Broaden GST before anything else

06 Jan, 2015 05:00 PM
Progress on tax reform in Australia has been left half-baked due to opportunism and fearmongering

REMOVING exemptions is a bigger taboo than raising the rate, even though the argument for exemptions is intellectually lazy, says DAN TEHAN.

OPINION: I WAS reminded when reading Barry Nichols' You Only Get One Innings over the break how quintessentially Australian is the saying "if you are going to do something, do it well". In this regard at least, tax reform and cricket have something in common.

In 2015, tax reform is no longer an option for Australia, but a condition for future growth and enhanced competitiveness.

This year must begin where the Coalition left off when last in government. We must finish reforming our tax system by broadening the GST.

Progress on tax reform in Australia has been left half-baked due to opportunism and fearmongering. In Howard's era, the breadth of our GST base was diminished to ensure passage through a hostile Senate. More recently, Labor's Henry tax review ruled out changes to the GST out of fear of unpopularity in the polls.

If we can't handle the task of making our tax system work now, we will hand a bound and broken Australia to our children.

The Coalition knows this and has included the GST as part of its tax white paper.

As Hawke, Keating and Howard publicly said last week, now is the time to move on major economic reform.

After the significant bipartisan reforms of the Hawke and Keating governments, the Howard government's implementation of an introductory 10 per cent GST was the biggest shift in Australia's tax mix since the Second World War.

It was significant as it meant the moving away from the traditional direct taxes to an indirect tax, which enhanced growth and international competitiveness.

Australia hit new heights of prosperity due to the confidence found by growth in wages and investment.

At the time Howard argued that it was only through introducing a GST that we could keep the levels of government services and support that Australians expect.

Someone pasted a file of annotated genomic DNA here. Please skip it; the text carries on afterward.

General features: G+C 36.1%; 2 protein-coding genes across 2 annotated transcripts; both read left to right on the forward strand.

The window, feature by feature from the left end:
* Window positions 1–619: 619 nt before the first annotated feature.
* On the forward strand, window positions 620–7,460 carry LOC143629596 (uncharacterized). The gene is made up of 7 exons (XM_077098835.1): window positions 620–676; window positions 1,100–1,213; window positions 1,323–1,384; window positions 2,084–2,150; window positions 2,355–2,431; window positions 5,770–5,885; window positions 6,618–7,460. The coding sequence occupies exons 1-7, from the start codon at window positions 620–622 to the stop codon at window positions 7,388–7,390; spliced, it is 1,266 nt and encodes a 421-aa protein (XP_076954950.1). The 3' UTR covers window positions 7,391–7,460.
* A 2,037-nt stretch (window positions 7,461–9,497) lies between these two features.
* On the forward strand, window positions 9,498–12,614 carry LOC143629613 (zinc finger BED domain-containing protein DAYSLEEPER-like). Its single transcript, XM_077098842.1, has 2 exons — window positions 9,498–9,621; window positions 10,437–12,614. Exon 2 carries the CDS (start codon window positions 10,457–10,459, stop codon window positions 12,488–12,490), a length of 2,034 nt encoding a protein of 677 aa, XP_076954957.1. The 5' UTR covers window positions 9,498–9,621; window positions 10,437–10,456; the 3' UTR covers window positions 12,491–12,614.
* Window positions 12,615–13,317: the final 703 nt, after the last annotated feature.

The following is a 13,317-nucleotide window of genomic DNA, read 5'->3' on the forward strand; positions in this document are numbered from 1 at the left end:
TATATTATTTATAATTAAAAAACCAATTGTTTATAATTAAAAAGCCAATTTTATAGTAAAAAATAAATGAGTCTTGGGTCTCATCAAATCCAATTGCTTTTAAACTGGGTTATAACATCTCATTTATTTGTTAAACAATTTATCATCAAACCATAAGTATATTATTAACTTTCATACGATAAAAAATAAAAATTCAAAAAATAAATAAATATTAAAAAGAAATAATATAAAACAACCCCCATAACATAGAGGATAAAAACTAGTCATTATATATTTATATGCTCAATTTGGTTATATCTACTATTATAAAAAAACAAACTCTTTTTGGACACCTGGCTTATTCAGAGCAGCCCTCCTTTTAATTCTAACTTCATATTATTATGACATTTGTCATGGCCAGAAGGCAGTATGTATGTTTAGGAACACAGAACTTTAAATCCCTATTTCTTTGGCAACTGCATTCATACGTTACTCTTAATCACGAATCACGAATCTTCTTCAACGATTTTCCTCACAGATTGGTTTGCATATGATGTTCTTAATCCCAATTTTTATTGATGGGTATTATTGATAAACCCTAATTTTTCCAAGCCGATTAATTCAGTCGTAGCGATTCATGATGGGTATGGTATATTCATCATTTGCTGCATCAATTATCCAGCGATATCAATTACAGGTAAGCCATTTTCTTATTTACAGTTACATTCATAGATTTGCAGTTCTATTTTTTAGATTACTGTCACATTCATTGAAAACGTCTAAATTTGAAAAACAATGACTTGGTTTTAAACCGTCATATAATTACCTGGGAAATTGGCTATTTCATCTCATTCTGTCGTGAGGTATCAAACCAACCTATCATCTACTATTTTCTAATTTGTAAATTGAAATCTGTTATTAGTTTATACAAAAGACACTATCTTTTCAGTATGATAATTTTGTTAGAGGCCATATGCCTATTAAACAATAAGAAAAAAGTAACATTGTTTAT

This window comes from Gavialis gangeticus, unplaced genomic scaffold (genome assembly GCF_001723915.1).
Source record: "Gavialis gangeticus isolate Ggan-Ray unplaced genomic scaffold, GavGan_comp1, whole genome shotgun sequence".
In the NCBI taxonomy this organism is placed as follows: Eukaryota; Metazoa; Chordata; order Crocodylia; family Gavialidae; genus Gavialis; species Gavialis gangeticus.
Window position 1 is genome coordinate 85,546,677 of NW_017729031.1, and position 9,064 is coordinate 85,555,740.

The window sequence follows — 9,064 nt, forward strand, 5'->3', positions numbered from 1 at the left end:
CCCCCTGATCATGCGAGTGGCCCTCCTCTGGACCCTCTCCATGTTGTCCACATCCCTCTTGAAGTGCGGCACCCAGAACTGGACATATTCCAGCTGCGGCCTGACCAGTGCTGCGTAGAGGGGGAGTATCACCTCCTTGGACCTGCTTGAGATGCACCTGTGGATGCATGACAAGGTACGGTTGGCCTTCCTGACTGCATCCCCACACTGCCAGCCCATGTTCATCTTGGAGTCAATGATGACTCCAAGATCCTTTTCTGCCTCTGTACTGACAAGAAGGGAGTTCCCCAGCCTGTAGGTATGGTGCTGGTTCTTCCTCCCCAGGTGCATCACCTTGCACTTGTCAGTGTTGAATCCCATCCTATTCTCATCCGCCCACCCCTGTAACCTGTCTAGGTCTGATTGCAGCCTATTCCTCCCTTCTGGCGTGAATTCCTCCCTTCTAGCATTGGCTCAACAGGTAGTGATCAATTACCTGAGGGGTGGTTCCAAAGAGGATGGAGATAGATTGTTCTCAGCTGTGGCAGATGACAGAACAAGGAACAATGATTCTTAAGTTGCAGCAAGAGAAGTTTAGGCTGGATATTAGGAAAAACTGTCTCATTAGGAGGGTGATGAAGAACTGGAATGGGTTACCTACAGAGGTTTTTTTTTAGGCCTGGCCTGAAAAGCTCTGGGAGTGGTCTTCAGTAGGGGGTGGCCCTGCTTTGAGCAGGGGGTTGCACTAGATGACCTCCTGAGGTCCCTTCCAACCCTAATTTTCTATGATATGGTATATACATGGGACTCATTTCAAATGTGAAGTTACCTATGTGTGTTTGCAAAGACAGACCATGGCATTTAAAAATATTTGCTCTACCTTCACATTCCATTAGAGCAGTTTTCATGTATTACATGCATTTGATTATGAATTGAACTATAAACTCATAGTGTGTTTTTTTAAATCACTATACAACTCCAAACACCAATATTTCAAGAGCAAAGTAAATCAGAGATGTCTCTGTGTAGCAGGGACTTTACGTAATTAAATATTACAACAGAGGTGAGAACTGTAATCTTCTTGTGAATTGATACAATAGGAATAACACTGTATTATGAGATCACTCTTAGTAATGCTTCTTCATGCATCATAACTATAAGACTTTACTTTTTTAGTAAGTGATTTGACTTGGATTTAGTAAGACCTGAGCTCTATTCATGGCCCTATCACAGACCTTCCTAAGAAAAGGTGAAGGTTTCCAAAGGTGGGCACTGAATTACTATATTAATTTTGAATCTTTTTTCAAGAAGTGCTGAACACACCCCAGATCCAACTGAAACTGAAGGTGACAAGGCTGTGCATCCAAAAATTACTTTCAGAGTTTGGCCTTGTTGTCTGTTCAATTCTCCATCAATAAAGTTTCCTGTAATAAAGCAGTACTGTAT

This remains as true today.

GST solution to higher living standards

As Martin Parkinson has stated, when it comes to tax reform, research consistently shows that only indirect taxes like the GST will deliver higher standards of living.

The Howard tax shift also brought Australia closer to other developed nations in regards to a tax mix, with the majority of OECD countries already having some form of GST.

Yet despite its resounding success in increasing wage growth and competition, the GST remains unfinished business.

Broadening the GST is the missing link. It would deliver up to $21.6 billion in extra revenue each year and enable further serious reductions in direct taxes.

While OECD countries have applied their value added taxes more broadly, Australia has an aversion to broadening this taboo tax, either due to flawed arguments of unfairness or political cowardice.

One only has to look across the ditch for inspiration. Since its introduction in 1986, New Zealand has raised its GST twice. It also recognised from the start that the only way to reap a full GST benefit is to have minimal exemptions.

Their GST covers 96 per cent of their consumption. Australia's only covers 47 per cent and is shrinking, down from 53 per cent a decade ago.

As a result, the Kiwis now enjoy a company tax rate of 28 per cent and a top marginal income tax rate of 33 per cent.

Yet many still seem to be buying the intellectually lazy argument run by the Labor Party: if the GST is broadened or applied without exemptions, it will hit the poorest in society.

This completely ignores the fact that applying welfare through an indirect tax means that everyone gets the exemptions.

Even the OECD has pointed out that using GST exemptions to achieve welfare goals is terribly inefficient for precisely this reason.

The other alternative to broadening the GST is to raise it. This has the political advantage of being easier to sell, but the strong economic distortion of placing a further tax burden on one half of the economy.

Tax reform, particularly broadening the GST, is not the easy path. But it is the right one for our future. We must finish the job of tax reform begun last century by doing it well.

Dan Tehan is the MP for Wannon.



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Correct Jock. Selling what you don't already have is the biggest con ever introduced to
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When good systems do not deliver, "wheat grower for 53 years", it is caused by either the
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Totally agree "Wheat grower" , growers need to step up and elect a professional board who are